A very uniform utilisation of vegetation results if the seasonal variation in grazing pressure is no longer present. Irregular grazing allows areas of dense and tall stands of grass or shrubs to develop, and the loss of these habitats displaces organisms dependent on them. The effect of too many artificial water points has been seen in Kruger National Park where the provision of artificial water points has resulted in no area in Kruger being further that 10 km from permanent water. Little or no areas of tall stands of ungrazed grass remain. The reduction of Roan antelope numbers in recent years has been attributed to the reduction in the amount of thick stands of grass, which serves as hiding places for the altricial young of this species (Thrash, 1998).
Abundant permanent water also means less competition for this resource in especially the dry seasons, removing one of the natural checks on animal populations. As a result, water dependent animals such as elephants, wildebeest and zebra can increase to the point where the availability of food becomes the main limiting factor of population growth. This shift in environmental dependence results in food sources being over-utilised to the detriment of other organisms.
Studies in the Serengeti have shown that although high elephant density can prevent woodlands from expanding, a further external perturbation such as frequent or severe fire was necessary in order to change the vegetation over from woodland to grassland (Ben-Shahar, 1996; Dublin et al., 1990). Once grassland formed, elephant feeding pressure would prevent the vegetation cover from reverting back into woodland (Dublin et al., 1990). Skarpe (1991) found that in Botswana, Acacia erioloba are vulnerable to fire until their canopies are above 2-3 m. If fire occurs too frequently the woody seedlings never get an opportunity to grow out of such vulnerable height class. An increase in fire incidences can result in a reduction in the density of trees and an increase in the density of the lower height classes (BenShahar, 1996). Combined with elephant feeding pressure, fire can have a farreaching effect on woody vegetation cover.
While elephants are not solely responsible for changes in vegetation, they are acknowledged as one of the key drivers behind vegetation change. In confined areas elephant impacts must be carefully monitored to ensure that these stay within acceptable thresholds. Exceeding these thresholds can cause excessive damage to the vegetation with the resulting destruction of habitat and loss of biodiversity. This threshold of acceptable damage is difficult to determine, especially at landscape level in a heterogeneous environment. Factors such as vegetation type, animal densities, topographic features and water availability all affect the threshold of acceptable damage of a particular area. This threshold may even vary from year to year as temperature and rainfall fluctuates. The impact of elephants also depends as much on where they are, as on how many they are (Henley & Henley, 2007; Van Aarde & Jackson, 2007).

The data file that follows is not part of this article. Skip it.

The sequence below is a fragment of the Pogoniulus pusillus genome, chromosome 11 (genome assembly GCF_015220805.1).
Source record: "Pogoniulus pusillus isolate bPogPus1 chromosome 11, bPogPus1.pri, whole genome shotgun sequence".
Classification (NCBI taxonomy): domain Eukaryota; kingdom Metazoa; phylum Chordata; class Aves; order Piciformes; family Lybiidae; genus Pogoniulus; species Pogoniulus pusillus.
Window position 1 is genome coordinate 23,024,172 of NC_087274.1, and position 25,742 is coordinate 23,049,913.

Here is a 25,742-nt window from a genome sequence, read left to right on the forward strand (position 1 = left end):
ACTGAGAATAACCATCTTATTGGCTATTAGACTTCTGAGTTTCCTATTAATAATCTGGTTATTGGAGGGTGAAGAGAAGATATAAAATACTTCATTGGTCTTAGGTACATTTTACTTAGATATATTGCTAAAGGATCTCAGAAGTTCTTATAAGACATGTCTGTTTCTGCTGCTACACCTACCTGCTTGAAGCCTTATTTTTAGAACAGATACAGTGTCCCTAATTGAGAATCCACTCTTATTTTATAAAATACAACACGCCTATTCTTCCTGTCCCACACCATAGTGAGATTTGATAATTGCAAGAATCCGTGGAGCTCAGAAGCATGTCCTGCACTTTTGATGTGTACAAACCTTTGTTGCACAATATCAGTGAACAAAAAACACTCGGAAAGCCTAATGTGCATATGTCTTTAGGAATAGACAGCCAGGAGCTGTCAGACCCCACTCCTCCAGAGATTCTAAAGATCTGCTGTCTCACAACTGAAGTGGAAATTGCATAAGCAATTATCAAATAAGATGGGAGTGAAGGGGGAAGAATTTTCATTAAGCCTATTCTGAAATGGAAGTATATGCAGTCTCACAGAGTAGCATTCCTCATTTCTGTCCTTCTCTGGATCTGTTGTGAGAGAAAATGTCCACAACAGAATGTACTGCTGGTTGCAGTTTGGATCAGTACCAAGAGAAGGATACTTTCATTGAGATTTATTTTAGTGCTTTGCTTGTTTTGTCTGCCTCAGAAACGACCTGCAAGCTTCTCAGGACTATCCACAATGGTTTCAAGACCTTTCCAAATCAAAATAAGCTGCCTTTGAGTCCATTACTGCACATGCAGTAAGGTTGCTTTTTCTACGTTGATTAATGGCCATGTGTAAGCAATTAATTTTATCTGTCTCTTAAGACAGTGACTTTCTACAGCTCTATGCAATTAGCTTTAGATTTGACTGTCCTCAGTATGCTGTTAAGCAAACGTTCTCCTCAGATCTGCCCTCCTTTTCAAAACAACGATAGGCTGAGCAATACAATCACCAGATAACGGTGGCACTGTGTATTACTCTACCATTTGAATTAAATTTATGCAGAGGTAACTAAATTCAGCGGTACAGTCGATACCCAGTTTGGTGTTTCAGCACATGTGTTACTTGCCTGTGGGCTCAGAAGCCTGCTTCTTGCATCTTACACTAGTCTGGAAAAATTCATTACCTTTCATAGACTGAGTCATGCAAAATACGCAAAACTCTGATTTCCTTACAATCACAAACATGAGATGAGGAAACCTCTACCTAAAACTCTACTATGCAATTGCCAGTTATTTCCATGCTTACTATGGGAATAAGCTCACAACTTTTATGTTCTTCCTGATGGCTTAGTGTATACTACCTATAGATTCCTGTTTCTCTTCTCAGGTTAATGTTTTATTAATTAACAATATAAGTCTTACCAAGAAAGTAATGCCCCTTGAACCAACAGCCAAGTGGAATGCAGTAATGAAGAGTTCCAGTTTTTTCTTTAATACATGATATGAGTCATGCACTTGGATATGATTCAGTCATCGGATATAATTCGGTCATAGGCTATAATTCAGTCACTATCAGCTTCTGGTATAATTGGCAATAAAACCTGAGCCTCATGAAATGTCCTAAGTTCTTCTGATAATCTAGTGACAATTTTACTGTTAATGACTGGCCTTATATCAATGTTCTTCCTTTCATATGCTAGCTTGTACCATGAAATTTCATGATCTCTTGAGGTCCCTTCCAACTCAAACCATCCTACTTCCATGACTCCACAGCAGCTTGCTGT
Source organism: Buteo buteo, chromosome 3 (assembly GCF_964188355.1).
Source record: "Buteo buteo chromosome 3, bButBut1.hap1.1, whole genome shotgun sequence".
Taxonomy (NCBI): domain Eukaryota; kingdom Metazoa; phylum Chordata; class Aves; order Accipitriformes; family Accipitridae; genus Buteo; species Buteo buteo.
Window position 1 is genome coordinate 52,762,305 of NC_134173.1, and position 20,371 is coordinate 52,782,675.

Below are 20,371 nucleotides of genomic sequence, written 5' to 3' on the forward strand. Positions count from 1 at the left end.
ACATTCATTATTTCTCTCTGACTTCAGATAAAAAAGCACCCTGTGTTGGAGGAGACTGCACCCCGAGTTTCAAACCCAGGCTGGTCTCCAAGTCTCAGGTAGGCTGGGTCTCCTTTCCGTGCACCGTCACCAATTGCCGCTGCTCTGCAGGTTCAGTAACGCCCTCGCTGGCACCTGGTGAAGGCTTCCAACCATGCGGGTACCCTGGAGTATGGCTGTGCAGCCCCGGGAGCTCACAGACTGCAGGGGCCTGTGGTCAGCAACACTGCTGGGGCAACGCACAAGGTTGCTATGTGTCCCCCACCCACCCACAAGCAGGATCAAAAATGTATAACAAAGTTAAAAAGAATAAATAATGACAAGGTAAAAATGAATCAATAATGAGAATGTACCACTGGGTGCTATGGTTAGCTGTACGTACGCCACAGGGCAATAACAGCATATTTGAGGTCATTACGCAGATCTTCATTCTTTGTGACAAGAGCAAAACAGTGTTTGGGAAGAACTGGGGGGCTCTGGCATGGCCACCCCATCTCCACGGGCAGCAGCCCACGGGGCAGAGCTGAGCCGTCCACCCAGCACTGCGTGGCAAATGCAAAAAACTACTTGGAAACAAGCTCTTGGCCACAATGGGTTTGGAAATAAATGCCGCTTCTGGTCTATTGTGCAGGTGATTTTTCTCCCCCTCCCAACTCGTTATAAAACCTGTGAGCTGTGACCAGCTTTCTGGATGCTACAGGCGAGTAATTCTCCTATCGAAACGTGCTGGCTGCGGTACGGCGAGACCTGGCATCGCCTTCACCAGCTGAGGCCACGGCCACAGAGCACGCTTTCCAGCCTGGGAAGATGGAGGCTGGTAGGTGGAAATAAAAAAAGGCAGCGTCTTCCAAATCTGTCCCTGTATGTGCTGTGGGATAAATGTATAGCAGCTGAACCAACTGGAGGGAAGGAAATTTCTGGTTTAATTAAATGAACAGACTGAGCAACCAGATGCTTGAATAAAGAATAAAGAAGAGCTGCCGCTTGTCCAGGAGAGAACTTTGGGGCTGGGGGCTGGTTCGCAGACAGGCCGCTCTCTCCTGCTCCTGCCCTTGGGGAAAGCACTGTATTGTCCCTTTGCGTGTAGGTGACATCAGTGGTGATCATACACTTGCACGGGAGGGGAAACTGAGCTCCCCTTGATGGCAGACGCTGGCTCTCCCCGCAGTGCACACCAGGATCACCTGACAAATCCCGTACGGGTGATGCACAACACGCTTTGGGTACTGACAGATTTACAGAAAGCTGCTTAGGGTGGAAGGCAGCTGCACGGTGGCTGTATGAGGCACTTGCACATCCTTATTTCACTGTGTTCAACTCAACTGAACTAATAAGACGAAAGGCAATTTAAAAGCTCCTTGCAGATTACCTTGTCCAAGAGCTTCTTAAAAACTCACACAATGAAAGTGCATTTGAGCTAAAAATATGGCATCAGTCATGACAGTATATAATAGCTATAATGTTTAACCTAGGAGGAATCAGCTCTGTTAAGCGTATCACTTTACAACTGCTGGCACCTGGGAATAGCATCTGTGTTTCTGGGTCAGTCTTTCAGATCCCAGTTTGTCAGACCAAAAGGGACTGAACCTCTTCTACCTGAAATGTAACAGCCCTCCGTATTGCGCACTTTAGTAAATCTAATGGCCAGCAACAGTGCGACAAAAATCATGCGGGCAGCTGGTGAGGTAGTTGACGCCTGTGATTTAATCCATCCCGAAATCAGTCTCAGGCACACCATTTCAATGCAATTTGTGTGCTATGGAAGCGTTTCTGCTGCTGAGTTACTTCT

A variety of factors thus have to be considered when establishing elephant impact thresholds. It is not enough to just monitor actual elephant numbers, but the affect they have on the vegetation of the area needs to be monitored as well. Many of the impacts are cumulative with their full effect only becoming visible over a period of a few years. Long-term ecological monitoring programs are needed to assess trends in vegetation change and the stability of the ecosystem so that the full scale of the impacts can become visible. The more effective and accurate this ecological monitoring is, the better the management policies that can be implemented. Ecological information needs to be objective, economical and easily available in order for management to effectively plan environmental and economic objectives (Gorden, Hester & Festa-Bianchet, 2004).
Satellite images as a tool for environmental monitoring
Satellite sensors use reflected energy in the visible and infrared regions of the electromagnetic spectrum to produce images. For any given material, the amount of solar radiation that it reflects, absorbs, transmits, or emits varies in each wavelength. When these amounts are plotted over the wavelength range, the connected points produce a spectral signature or curve that is unique to each material (Lillesand, Keifer & Chipman, 2004; Jensen, 2005). It is this important property of matter that makes it possible to identify different objects and distinguish them from one another.